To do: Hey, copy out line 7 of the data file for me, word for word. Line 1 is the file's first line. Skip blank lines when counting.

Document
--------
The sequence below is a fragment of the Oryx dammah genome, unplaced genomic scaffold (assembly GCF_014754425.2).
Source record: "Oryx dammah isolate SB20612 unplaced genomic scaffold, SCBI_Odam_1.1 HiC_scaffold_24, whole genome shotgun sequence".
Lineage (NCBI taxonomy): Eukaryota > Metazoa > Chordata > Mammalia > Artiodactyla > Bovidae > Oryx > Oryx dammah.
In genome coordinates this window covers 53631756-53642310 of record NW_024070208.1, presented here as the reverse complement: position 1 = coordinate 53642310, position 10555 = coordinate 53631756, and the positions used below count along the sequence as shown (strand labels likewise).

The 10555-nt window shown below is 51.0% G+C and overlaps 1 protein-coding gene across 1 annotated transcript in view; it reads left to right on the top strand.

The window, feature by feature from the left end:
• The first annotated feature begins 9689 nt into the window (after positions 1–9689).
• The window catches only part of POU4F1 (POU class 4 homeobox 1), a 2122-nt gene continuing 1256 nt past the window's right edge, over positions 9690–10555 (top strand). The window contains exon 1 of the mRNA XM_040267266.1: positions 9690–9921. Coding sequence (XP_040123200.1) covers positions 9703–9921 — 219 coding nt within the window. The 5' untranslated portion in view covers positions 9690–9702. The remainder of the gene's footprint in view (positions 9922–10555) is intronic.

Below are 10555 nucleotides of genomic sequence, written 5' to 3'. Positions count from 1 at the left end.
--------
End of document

• The first annotated feature begins 9689 nt into the window (after positions 1–9689).